“The purported F.S.A. leaders in Turkey have never exercised anything like full command and control over the rebellion,” said Michael Wahid Hanna, an analyst at The Century Foundation. “They have seen their role diminish as the center of gravity continues to shift to leaders and fighters inside Syria.”
The IRI survey shows that Syrian activists are acutely aware of foreign powers’ varying “treatment of the Syrian opposition.”
France, Qatar, Turkey, Libya and Britain receive the highest ratings (averaging 5.3-5.5 out of 7); the U.S. got 4.9, followed by Saudi Arabia (4.7) and Egypt (4.2). It’s no surprise that Assad’s allies – Iraq, China, Russia and Iran – score 1.5 or less.
“All in all, the data show that most Syrian opposition activists are far from being Islamic fanatics or extremists,” Pollock concludes:
They solidly support religious tolerance, legal equality, freedom of expression and a constitution that mentions religion respectfully but is otherwise secular. They look to Western or moderately Islamist Turkish political models, while rejecting those of Saudi Arabia and especially Iran. And they want Western help, while not requesting any boots on the ground. The argument that providing this help might result in trading Assad’s hostile secular dictatorship for a hostile Islamic one does not square with these facts.
Despite the largely pro-democratic sentiments of the opposition activists, the funding and arming of Islamist groups gives them a disproportionate influence that could jeopardize prospects for a post-Assad democratic transition, analysts argue.
That’s a compelling reason for the U.S. to deliver “a much larger engagement to compete with this extremist power that is coming about as the situation becomes more desperate,” says O’Bagy.
The U.S. State Department agrees that extremists present a threat.
“That’s why our principal focus has been to encourage the opposition to come up with a transition plan,” says Edgar Vasquez, a spokesman for the Bureau of Near Eastern Affairs. “That’s something those elements within Syria are working on within Syria — with a cross section of Kurds, Sunnis and Alawites — to agree on a plan to lay the way forward. There’s no question that (Assad) will be gone.”
[He] says the rebels don’t need more guns. Instead, the State Department is focused on helping unarmed elements in the opposition develop a plan for how to rule once Assad is gone…..Syrian rebels, led by the Free Syrian Army, have liberated large portions of the country’s north, they’ve seized checkpoints on the border with Turkey and Iraq, and they have turned the tide on the Assad regime with the weapons they already have, Vasquez says.
“The opposition has done pretty well for themselves in the past few months,” he says. “They’ve fought (regime forces) to a stalemate in Aleppo, and in Damascus, the opposition has been able to bring the fight to Assad’s doorstep.”
“Thirty years ago Hafez al-Assad cut phone lines from Hama to stop word spreading of his bloody crackdown on an uprising in the city, ensuring that the 1982 Syrian revolt was crushed and many thousands killed before the world even knew of it. Three decades on, his son Bashar too can rely on Cold War-era divisions among major powers, and a growing sense of impotence and indifference, to shield him from armed foreign intervention,” Reuters reports:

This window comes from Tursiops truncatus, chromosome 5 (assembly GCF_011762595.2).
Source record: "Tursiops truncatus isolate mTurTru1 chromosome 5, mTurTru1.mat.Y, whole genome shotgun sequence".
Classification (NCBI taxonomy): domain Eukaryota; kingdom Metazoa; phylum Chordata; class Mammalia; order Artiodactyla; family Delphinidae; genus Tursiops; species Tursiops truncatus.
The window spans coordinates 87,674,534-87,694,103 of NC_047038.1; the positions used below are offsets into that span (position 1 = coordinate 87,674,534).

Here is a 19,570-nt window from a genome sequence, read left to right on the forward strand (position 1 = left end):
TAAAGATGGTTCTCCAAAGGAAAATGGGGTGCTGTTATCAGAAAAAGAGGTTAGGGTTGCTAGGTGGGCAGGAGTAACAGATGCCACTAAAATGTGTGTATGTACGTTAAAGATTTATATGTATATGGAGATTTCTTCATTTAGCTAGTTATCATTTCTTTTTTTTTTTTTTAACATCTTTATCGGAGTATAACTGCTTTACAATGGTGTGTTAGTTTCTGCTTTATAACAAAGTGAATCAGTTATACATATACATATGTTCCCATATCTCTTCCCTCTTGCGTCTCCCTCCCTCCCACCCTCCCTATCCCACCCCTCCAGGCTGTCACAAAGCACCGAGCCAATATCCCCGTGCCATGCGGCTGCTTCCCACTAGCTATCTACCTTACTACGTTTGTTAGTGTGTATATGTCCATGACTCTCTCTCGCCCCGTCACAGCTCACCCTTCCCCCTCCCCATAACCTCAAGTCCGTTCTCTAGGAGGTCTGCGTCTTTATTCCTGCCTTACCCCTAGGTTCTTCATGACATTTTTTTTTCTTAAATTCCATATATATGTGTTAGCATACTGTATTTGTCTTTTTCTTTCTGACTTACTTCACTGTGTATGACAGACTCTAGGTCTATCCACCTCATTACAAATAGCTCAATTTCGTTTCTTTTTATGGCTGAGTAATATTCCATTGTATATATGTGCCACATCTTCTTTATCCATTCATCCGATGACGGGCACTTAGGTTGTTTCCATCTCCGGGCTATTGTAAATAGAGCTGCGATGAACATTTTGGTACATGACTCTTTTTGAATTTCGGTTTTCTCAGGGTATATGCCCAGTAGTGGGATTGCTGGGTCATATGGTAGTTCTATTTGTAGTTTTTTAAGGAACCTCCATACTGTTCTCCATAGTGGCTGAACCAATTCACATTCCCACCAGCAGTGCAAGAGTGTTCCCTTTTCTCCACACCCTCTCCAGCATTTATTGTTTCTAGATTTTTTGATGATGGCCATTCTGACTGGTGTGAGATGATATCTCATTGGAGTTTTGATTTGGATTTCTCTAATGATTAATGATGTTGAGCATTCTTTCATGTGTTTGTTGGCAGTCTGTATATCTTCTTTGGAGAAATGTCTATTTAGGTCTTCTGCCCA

Instead of stirring ever greater outrage, the remorseless violence seems instead to have numbed an outside world which has no answers to Syria’s nightmare, giving Assad free rein to ratchet up the firepower against opponents who began protesting in the streets and are now fighting an ill-matched civil war.
“There is a dwindling public engagement with the issue outside Syria and that reflects the grinding relentlessness of the conflict,” said Julien Barnes-Dacey of the European Council on Foreign Relations. “It’s not mobilizing Western populations to push governments to take action.”
U.S. President Obama’s “red line” to trigger a military response – the deployment of chemical weapons – may have been counter-productive.
“They have effectively said: ‘We won’t intervene unless you use chemical weapons’,” Barnes-Dacey said. “Assad has felt liberated to use more violence. There has been a surge in government brutality and government-led violence and that hasn’t provoked any reaction.”
The Syrian Observatory for Human Rights, an opposition body which collates reports of violence, estimates more than 27,000 Syrians have died since March last year and, on a typical day last week said 250 people were killed on Thursday. That included at least 30 in an air strike on a fuel station. Forty-six soldiers were killed by rebel attacks and in clashes, it said.
But Western democracies’ fear of empowering radical Islamists could turn into a self-fulfilling prophecy, some observers believe.
“Doing nothing at this point is the worst thing,” said Andrew Tabler, an analyst at the Washington Institute for Near East Policy, “It will ensure our worst nightmare comes true.”
He said that U.S. reluctance to engage with rebel fighters as the uprising was taking on military form several months ago now left Washington without leverage over the armed groups – and unable to prevent weapons flowing to hardline Islamist elements. That could increase a risk, he said, that Syria might be transformed from a state controlled by allies of U.S. enemy Iran to one run by equally anti-Western Islamists – albeit only after further, prolonged fighting.
“The regime is not going to go down easily, and we are staring into the abyss,” Tabler said. “It’s going to be a very bloody winter.”
* IRI is one of the four core institutes of the National Endowment for Democracy, the Washington-based democracy assistance group.